1. Accelerated Share Repurchase - ...

    An accelerated share repurchase is a specific method by which ...
  2. Direct Repurchase

    Direct repurchase is the buying of shares in a publicly-traded ...
  3. Investment Securities

    Investment securities are securities (tradable financial assets ...
  4. Government Security

    A government security is a bond (or debt obligation) issued by ...
  5. Retail Fund

    A retail fund is an investment fund with capital invested by ...
  6. Credit Agreement

    A credit agreement is a legally binding contract documenting ...
Related Articles
  1. Investing

    Repurchase Agreement

    A repurchase agreement is the equivalent of a short-term collateralized loan. An owner of marketable securities sells those securities to a buyer for cash. As part of the deal, the seller agrees ...
  2. Insurance

    The Share Buyback Report: The Financial Sector

    Examine historical buyback data from the financial sector to determine which quarters and companies contributed the most to repurchase activity.
  3. Investing

    Skyworks Announces $500 Million Stock Repurchase

    Along with a Q1 earnings beat, Skyworks announces a newly approved stock repurchase plan.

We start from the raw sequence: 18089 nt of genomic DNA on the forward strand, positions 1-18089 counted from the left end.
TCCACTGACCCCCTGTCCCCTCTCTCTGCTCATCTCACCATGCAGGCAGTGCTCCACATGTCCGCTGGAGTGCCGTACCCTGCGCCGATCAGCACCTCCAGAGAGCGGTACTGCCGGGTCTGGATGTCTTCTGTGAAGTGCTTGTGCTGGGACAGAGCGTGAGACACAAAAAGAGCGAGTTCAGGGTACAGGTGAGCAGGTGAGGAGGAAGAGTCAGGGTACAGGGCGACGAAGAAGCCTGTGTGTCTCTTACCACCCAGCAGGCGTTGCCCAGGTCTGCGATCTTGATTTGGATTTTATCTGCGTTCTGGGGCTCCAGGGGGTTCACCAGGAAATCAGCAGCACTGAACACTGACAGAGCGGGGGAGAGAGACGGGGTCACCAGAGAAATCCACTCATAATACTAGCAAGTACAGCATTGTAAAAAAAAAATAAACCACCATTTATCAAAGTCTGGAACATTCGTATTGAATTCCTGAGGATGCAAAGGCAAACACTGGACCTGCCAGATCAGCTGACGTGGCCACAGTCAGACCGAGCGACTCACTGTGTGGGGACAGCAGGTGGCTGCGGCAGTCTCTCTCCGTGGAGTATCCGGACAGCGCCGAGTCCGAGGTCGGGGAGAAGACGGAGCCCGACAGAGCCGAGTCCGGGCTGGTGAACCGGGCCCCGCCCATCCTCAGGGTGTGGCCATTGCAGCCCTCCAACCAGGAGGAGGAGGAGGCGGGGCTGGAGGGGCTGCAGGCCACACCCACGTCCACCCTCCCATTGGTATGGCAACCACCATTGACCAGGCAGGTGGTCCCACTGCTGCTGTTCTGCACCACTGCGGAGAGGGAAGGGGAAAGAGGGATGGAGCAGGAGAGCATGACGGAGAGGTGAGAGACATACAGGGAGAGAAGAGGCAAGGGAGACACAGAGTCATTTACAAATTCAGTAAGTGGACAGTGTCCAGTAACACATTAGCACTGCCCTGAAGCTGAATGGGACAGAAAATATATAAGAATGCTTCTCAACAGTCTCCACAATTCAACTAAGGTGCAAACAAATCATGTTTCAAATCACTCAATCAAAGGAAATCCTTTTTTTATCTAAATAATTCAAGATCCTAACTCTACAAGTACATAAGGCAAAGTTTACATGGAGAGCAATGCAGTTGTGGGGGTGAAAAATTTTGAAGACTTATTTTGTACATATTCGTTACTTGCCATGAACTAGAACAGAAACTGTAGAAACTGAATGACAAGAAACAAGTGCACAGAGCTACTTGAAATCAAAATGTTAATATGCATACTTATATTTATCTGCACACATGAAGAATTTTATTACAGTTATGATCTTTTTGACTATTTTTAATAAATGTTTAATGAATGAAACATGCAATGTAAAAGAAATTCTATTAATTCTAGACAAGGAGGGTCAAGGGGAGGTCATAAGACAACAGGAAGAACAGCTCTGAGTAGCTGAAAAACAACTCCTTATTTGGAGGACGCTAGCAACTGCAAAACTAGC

4. Investing

    The Share Buyback Report: The Energy Sector (XOM, CVX)

    Examine historical share repurchase data for the energy sector. Review buyback activity over time, and find out which companies return the most capital to shareholders.
  5. Investing

    Are Share Buybacks Propping Up the Market? (AAPL, MSFT)

    Companies are repurchasing their own shares at a rate not seen in nearly a decade, prompting observers to fret that demand for equities is not as strong as the past six weeks' rally would suggest.
  6. Financial Advisor

    What to Tell Clients About New Money Market Rules

    New money market rules will have little impact on clients. Here's what to tell them if they ask.
  7. Investing

    Money Market Mutual Funds: A Better Savings Account

    A good alternative to the traditional savings account is the money market mutual fund. It's easy, safe and has better returns. Learn more today.
  8. Retirement

    Money Market vs. Short-Term Bonds

    Short-term bonds typically yield higher interest rates than money market funds, so the potential to earn more income over time is greater.
  1. How do share redemptions and repurchases differ?

    Share repurchases happen when a company purchases shares back from its shareholders. Redemption is when a company requires ... Read Answer >>
  2. What are the 9 major financial institutions?

    There are nine major types of financial institutions. Understand the major types of financial institutions that exist and ... Read Answer >>
  3. What is the difference between an investment and a retail bank?

    Learn the primary differences between retail banks and investment banks by examining the business activities, type of clients ... Read Answer >>
  4. How do I calculate a bond's modified duration using Excel?

    Understand the benefits of investing in a money market mutual fund, and learn why investors use this type of account in volatile ... Read Answer >>
  5. Why would a company buy back its own shares?

    Learn about share buybacks and the reasons a company might choose to repurchase its own stock, including ownership consolidation ... Read Answer >>
Trading Center